With the loss of two sharks recently, as well as the popular Piranhas last year, some may be asking if Napier’s National Aquarium is in need of a refresh. Readers may also recall criticism of the enclosure of the Hawksbill turtle, Terry, last year.
The decision to release the sharks back into the wild due to repetitive injuries to their rostrums (noses) was obviously the right one from an animal welfare point of view.
Aquarium general manager Rachel Haydon said the reason they wouldn’t be replaced was that the sharks were unable to reach full healing in the current Oceanarium. Other species such as kingfish, hapuku, blue mao mao and eagle ray had been procured to the exhibit instead, she said.
Yet the sharks were one of the biggest draw cards. Feeding time was an exciting attraction for children and adults alike, as parents know. And making changes to Terry’s tank or creating a new space for him would only be possible with a major overhaul to the building or the establishment of a new one, Haydon said.
“Work of this scale would realistically need to be considered in the context of the future direction of National Aquarium. In the meanwhile, Terry is safe, healthy and well-looked after in his current setting.”
The aquarium may suffer from its size and lacklustre interior but it’s the best we have for the time being. But is it a good investment for ratepayers and what are its plans for the future?
In the financial year 2021/22 ratepayers have contributed $2.15 million, while total revenue, mostly fees and charges but also retail, cafe sales and venue hire, was $2.1m.
However, the aquarium’s revenue has been on an upward trend, jumping from $2.24m in 2019/20 up to $3.25 in 2020/21, and $2.45 in 2022/23. And in recent years some funding has come from central government as well through various pots of money, including Covid relief funds like the Strategic Tourism Asset Protection Programme run by the Ministry for Business, Innovation and Employment ($500,000 between 2020 and 2022). Another chunk came from the Department of Conservation’s Wildlife Relief Fund ($694,000 between 2020 and 2021). This meant that in the financial year 2020/21, ratepayers forked out significantly less, just $700,000.
But continuing grant funding is unpredictable.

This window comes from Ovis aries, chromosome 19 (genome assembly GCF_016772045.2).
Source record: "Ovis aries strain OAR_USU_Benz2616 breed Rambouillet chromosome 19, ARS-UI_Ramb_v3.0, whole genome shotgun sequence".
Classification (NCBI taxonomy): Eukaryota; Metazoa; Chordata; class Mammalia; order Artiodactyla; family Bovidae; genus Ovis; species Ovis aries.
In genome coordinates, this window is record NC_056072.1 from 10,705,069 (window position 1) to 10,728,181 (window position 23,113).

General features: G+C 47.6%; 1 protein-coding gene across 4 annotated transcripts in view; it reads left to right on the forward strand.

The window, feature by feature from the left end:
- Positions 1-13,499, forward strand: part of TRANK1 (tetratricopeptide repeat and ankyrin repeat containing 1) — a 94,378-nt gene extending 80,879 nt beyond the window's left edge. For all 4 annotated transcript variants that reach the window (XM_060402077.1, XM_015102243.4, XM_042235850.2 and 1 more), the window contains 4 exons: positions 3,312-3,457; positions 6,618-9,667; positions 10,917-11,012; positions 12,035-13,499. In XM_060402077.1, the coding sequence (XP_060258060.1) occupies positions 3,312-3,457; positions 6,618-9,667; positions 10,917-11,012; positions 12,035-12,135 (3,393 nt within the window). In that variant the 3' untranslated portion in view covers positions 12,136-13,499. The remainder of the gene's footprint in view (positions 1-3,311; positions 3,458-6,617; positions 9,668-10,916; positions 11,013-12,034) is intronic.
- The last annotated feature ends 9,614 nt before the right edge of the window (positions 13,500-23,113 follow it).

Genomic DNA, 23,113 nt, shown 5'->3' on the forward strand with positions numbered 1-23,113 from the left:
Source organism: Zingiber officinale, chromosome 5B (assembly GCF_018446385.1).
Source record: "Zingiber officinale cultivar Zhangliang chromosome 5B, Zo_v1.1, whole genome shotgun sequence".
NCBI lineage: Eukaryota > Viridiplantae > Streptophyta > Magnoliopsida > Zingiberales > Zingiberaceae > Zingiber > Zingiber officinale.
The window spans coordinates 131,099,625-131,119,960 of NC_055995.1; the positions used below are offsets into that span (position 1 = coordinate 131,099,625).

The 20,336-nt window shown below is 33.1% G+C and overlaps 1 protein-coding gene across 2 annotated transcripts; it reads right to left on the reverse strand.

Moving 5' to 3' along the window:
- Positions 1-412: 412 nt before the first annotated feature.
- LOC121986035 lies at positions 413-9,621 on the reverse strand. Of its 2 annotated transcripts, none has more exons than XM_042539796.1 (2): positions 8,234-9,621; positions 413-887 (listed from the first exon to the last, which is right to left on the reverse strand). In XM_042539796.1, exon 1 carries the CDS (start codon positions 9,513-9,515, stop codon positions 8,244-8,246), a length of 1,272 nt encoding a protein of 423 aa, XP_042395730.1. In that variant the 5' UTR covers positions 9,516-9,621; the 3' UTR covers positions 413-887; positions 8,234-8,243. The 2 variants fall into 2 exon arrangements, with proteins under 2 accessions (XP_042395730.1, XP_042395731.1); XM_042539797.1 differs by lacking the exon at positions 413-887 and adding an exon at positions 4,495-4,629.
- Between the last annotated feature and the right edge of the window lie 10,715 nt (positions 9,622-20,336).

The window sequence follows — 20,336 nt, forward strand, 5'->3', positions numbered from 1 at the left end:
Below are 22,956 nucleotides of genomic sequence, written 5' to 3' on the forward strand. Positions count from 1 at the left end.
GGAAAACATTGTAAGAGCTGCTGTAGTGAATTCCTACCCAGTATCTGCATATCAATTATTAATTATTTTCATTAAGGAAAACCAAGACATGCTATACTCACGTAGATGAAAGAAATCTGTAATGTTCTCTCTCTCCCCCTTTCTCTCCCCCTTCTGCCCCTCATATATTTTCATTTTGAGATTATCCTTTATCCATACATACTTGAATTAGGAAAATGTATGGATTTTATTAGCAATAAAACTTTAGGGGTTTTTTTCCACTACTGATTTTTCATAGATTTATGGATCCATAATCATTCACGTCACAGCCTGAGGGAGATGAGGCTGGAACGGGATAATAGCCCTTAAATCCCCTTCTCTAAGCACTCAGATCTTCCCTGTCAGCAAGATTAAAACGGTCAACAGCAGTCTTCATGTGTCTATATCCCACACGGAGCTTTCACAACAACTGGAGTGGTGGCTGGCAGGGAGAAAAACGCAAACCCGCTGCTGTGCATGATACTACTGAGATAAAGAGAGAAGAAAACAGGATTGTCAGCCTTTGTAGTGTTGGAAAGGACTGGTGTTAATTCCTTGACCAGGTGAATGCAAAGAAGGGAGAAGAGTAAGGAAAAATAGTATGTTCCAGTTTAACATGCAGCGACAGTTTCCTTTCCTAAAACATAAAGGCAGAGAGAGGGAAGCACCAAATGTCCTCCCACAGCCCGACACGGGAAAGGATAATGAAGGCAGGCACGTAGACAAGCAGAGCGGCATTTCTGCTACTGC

Yearly visitor numbers for the last four years have fluctuated between 106,000 and 141,000,
while January 2023 saw the highest ever number of monthly visitors at 28,052, which Haydon said showed the continued appetite for visiting the aquarium.
“The uncertainty of the last few years with the pandemic and recovery from recent extreme weather events has made it hard to understand what ‘typical’ is at present, however tourism is returning with enthusiasm and we plan to cater for our visitors with a fantastic experience,” she said.
The aquarium’s total expenditure, including paying its 43 staff, came to $2.85m in FY 2021/22.
To stay fresh and relevant, Haydon said the aquarium runs quarterly campaigns, which have included Nano Zoo, showcasing species that live in, on and around oceans, and Oceans & I, a month-long event that featured works by more than thirty New Zealand artists sharing their connection to the ocean, many of whom were local to Hawke’s Bay.
It has just launched its most recent campaign, Moon, which runs from June 23 to July 31 and explores the mysteries of the moon through interactive experiences.
“It is important to remember we are also more than just our building. Our ever-growing partnerships with charities, community groups and other organisations allow us to support other conservation activities, educational events and programming in our community.
“Whether it be Matariki events with the Atea-a-Rangi Educational Trust, annual Seaweek programming, beach clean-ups and analysis through Litter Intelligence with Sustainable Coastlines, or supporting school visits after the devastation of Cyclone Gabrielle. We are a committed partner to a wide range of meaningful outcomes for our community,” she said.
Capital works were focused on necessary maintenance and upgrades, budgeted at $156,000 for the 2022/23 financial year, until future directions were decided on. The next long-term planning phase, covering 2024 to 2034 would be opportunity to plan for any such changes in direction, Haydon said.
“Patience has been a much-needed virtue to exercise over the past few challenging years, but our motivation to improve and show our visitors a wonderful time has only ever grown.”
For Hayden, the question of whether the aquarium has passed its use-by date can be answered with a simple, ‘no’. It is planning for the future.
“We’re just getting started in creating memorable opportunities for our community to foster a love and connection to the ocean at a time when it needs it the most.”
BayBuzz looks forward to hearing what the future holds for the aquarium when planning begins next year and whether any big changes could be in the cards.
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